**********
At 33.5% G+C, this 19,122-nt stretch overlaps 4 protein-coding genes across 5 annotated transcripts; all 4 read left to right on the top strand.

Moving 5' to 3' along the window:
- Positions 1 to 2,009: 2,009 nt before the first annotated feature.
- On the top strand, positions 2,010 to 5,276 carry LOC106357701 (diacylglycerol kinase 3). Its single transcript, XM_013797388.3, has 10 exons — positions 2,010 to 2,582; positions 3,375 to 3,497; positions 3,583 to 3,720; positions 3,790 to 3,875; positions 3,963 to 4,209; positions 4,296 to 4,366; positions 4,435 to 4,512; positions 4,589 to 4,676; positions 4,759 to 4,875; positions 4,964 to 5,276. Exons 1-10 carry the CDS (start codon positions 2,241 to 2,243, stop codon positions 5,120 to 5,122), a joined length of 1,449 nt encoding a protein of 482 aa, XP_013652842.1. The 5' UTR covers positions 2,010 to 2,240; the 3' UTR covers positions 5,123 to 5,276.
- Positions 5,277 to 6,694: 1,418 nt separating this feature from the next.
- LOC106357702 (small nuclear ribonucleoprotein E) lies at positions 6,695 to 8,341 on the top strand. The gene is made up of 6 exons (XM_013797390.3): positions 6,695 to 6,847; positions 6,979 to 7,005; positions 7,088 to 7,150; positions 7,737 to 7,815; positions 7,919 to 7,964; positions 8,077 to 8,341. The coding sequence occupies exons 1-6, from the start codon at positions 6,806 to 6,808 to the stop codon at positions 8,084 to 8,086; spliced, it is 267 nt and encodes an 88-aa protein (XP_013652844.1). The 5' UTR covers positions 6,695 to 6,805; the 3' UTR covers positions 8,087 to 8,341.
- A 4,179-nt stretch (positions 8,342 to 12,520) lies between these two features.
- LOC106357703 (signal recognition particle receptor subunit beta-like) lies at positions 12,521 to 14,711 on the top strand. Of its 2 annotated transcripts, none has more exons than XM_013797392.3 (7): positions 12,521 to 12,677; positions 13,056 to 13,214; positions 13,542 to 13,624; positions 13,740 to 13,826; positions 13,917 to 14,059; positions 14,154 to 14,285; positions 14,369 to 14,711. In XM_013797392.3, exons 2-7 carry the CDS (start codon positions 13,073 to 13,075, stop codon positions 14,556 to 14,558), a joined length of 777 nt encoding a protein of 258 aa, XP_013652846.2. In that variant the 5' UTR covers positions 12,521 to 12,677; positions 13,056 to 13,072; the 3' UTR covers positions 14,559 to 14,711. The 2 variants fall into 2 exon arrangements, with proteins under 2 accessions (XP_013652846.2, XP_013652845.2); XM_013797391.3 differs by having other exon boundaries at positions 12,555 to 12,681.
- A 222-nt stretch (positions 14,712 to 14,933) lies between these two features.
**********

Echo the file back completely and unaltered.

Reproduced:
At 33.5% G+C, this 19,122-nt stretch overlaps 4 protein-coding genes across 5 annotated transcripts; all 4 read left to right on the top strand.

Moving 5' to 3' along the window:
- Positions 1 to 2,009: 2,009 nt before the first annotated feature.
- On the top strand, positions 2,010 to 5,276 carry LOC106357701 (diacylglycerol kinase 3). Its single transcript, XM_013797388.3, has 10 exons — positions 2,010 to 2,582; positions 3,375 to 3,497; positions 3,583 to 3,720; positions 3,790 to 3,875; positions 3,963 to 4,209; positions 4,296 to 4,366; positions 4,435 to 4,512; positions 4,589 to 4,676; positions 4,759 to 4,875; positions 4,964 to 5,276. Exons 1-10 carry the CDS (start codon positions 2,241 to 2,243, stop codon positions 5,120 to 5,122), a joined length of 1,449 nt encoding a protein of 482 aa, XP_013652842.1. The 5' UTR covers positions 2,010 to 2,240; the 3' UTR covers positions 5,123 to 5,276.
- Positions 5,277 to 6,694: 1,418 nt separating this feature from the next.
- LOC106357702 (small nuclear ribonucleoprotein E) lies at positions 6,695 to 8,341 on the top strand. The gene is made up of 6 exons (XM_013797390.3): positions 6,695 to 6,847; positions 6,979 to 7,005; positions 7,088 to 7,150; positions 7,737 to 7,815; positions 7,919 to 7,964; positions 8,077 to 8,341. The coding sequence occupies exons 1-6, from the start codon at positions 6,806 to 6,808 to the stop codon at positions 8,084 to 8,086; spliced, it is 267 nt and encodes an 88-aa protein (XP_013652844.1). The 5' UTR covers positions 6,695 to 6,805; the 3' UTR covers positions 8,087 to 8,341.
- A 4,179-nt stretch (positions 8,342 to 12,520) lies between these two features.
- LOC106357703 (signal recognition particle receptor subunit beta-like) lies at positions 12,521 to 14,711 on the top strand. Of its 2 annotated transcripts, none has more exons than XM_013797392.3 (7): positions 12,521 to 12,677; positions 13,056 to 13,214; positions 13,542 to 13,624; positions 13,740 to 13,826; positions 13,917 to 14,059; positions 14,154 to 14,285; positions 14,369 to 14,711. In XM_013797392.3, exons 2-7 carry the CDS (start codon positions 13,073 to 13,075, stop codon positions 14,556 to 14,558), a joined length of 777 nt encoding a protein of 258 aa, XP_013652846.2. In that variant the 5' UTR covers positions 12,521 to 12,677; positions 13,056 to 13,072; the 3' UTR covers positions 14,559 to 14,711. The 2 variants fall into 2 exon arrangements, with proteins under 2 accessions (XP_013652846.2, XP_013652845.2); XM_013797391.3 differs by having other exon boundaries at positions 12,555 to 12,681.
- A 222-nt stretch (positions 14,712 to 14,933) lies between these two features.